The U.K. government, seeking further ways to stimulate economic growth, will make it easier for groups of consumers and small companies to take legal action against firms that act in an anti-competitive way.
Business Minister Jo Swinson said today that instances of price-fixing or imposing unfair trading terms are damaging business and announced a fast-track system in the courts for claimants. Businesses that want to offer compensation voluntarily will be able to do so through collective settlement and will be protected from expensive and lengthy legal action, she said.
“Competition is one of the great drivers of growth; it keeps our prices low and our businesses innovating,” Swinson, a Liberal Democrat, said in an e-mailed statement. “This is why it’s important that where there are businesses who abuse their position in the market, those who have been affected can take appropriate action.”
The business department cited hypothetical examples of price-fixing the move is meant to tackle. Under one scenario, if a number of airlines began to fix prices of fuel surcharges and all consumers affected paid 50 pounds ($80) more for a ticket than they should have, they could be included in a collective action to recoup the money for each individual, it said.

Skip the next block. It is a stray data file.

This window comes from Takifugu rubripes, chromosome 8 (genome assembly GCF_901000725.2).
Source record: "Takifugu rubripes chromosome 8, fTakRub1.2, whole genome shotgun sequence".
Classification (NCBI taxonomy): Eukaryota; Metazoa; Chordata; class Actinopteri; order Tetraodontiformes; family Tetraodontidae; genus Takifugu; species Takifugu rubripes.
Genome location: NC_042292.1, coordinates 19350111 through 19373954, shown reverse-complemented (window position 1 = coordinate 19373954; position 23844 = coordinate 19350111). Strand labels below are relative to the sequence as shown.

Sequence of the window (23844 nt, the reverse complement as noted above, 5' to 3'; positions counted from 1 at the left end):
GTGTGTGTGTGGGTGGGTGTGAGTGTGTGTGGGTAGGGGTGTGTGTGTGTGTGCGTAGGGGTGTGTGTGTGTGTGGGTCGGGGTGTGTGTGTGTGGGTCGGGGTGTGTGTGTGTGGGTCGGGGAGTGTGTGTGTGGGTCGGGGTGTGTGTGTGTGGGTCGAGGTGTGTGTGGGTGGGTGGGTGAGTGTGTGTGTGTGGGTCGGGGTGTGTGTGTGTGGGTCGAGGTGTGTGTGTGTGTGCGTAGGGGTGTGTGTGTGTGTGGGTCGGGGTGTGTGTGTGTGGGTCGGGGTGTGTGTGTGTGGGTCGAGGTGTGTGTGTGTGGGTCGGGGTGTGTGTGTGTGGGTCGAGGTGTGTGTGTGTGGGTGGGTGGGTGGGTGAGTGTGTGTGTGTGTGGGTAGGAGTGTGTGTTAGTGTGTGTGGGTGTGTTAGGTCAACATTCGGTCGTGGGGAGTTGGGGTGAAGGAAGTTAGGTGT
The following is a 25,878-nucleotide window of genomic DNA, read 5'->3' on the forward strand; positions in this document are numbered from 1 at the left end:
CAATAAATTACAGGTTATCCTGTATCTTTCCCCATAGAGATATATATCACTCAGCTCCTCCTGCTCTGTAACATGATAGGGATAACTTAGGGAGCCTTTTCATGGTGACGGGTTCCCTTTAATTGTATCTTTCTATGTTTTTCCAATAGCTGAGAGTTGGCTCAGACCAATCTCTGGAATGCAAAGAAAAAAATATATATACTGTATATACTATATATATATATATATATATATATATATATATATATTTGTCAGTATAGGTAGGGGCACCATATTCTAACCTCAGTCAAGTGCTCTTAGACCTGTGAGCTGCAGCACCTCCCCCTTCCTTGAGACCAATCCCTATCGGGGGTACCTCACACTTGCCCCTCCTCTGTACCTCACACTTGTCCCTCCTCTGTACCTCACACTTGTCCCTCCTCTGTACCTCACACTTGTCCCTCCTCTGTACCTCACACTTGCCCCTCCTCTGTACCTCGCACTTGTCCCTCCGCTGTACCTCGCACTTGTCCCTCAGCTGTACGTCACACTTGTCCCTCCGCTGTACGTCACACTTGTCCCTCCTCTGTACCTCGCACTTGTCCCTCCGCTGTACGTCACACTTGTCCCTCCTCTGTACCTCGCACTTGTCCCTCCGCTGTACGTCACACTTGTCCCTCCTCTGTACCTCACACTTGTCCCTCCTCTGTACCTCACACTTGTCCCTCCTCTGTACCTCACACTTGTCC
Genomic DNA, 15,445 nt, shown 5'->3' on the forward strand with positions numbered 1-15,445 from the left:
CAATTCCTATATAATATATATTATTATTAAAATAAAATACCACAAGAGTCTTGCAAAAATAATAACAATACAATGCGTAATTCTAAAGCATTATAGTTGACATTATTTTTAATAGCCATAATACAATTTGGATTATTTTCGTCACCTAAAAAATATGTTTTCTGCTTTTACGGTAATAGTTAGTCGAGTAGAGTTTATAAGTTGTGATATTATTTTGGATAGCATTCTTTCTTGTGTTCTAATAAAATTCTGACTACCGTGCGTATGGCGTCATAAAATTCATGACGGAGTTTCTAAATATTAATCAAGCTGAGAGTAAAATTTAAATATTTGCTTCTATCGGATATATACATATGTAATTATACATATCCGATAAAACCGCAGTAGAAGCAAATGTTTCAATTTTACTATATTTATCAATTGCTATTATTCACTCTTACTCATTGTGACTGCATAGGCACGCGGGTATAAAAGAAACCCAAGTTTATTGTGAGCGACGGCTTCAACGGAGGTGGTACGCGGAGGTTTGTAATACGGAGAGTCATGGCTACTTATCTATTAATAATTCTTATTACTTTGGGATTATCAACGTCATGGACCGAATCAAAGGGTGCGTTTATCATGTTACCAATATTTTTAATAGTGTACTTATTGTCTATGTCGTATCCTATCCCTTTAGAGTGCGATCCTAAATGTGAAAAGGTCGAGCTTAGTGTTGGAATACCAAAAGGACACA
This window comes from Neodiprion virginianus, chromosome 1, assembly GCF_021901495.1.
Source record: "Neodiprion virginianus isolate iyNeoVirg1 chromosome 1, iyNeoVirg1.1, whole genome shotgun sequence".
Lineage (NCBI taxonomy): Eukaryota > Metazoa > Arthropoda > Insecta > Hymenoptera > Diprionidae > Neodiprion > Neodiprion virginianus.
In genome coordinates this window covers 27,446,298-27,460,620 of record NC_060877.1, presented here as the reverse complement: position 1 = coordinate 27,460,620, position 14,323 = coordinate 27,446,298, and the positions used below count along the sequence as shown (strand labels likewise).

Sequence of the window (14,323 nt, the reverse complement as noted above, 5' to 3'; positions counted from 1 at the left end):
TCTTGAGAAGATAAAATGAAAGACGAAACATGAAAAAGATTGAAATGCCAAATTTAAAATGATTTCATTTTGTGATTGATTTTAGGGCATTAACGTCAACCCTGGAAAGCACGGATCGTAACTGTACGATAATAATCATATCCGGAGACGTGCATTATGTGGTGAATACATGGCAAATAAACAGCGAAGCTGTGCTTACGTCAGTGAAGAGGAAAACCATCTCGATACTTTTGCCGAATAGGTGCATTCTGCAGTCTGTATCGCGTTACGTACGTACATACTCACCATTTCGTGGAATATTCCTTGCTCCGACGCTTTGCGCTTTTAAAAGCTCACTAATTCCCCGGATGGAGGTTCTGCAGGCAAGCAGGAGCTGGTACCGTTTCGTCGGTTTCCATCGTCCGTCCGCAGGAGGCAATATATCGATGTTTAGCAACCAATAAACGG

The changes were announced in the government’s response to a consultation paper that sought to improve the way the U.K. helps individuals or businesses challenge anti-competitive practices in court. Appropriate representative bodies will be able to take collective action in court, and groups of consumers or businesses will automatically be included.
If people don’t want to be part of the claim they will have to opt out. “Frivolous” claims will not be allowed, the business department said, adding that no-win, no-fee legal actions also won’t be permitted.
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